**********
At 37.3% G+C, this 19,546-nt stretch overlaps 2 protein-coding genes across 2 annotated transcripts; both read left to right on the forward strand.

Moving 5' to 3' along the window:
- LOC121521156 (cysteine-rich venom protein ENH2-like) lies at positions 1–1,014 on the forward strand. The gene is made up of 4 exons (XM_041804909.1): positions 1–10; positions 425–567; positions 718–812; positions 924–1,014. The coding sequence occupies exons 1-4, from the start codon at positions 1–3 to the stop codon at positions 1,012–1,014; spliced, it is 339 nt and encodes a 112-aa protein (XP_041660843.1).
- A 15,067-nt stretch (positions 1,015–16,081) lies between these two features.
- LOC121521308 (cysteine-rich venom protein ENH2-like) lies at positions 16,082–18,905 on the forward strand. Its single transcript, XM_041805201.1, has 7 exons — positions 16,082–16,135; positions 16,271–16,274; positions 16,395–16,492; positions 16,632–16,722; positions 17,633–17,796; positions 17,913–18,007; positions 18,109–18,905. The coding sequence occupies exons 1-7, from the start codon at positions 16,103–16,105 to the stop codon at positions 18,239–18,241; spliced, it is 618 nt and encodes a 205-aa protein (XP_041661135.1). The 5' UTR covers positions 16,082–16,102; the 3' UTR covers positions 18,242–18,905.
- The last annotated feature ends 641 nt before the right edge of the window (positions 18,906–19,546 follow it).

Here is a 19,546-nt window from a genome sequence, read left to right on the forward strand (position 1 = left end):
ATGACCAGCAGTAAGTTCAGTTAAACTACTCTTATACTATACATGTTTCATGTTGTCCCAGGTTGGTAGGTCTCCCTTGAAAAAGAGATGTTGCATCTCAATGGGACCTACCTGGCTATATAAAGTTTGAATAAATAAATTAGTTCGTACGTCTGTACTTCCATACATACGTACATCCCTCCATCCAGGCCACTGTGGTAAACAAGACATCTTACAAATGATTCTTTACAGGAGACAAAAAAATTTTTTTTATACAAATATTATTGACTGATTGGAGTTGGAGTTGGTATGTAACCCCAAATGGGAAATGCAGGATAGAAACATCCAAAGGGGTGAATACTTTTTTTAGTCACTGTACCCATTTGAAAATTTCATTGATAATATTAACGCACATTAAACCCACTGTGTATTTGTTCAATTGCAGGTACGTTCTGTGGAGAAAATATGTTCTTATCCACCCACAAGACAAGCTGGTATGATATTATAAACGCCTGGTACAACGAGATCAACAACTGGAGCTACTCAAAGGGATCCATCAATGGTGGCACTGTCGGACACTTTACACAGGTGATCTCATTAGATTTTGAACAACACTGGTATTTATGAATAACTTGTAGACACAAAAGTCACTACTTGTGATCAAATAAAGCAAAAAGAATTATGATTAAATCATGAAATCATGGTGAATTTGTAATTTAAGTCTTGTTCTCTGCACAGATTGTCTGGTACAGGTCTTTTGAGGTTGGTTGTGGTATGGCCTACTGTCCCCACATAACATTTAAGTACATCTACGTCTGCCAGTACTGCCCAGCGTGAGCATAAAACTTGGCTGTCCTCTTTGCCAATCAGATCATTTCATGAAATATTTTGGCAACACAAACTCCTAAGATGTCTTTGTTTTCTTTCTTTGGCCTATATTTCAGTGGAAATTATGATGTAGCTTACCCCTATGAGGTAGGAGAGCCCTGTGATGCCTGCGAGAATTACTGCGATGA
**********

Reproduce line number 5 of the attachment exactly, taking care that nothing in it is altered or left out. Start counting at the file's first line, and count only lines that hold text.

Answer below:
- LOC121521308 (cysteine-rich venom protein ENH2-like) lies at positions 16,082–18,905 on the forward strand. Its single transcript, XM_041805201.1, has 7 exons — positions 16,082–16,135; positions 16,271–16,274; positions 16,395–16,492; positions 16,632–16,722; positions 17,633–17,796; positions 17,913–18,007; positions 18,109–18,905. The coding sequence occupies exons 1-7, from the start codon at positions 16,103–16,105 to the stop codon at positions 18,239–18,241; spliced, it is 618 nt and encodes a 205-aa protein (XP_041661135.1). The 5' UTR covers positions 16,082–16,102; the 3' UTR covers positions 18,242–18,905.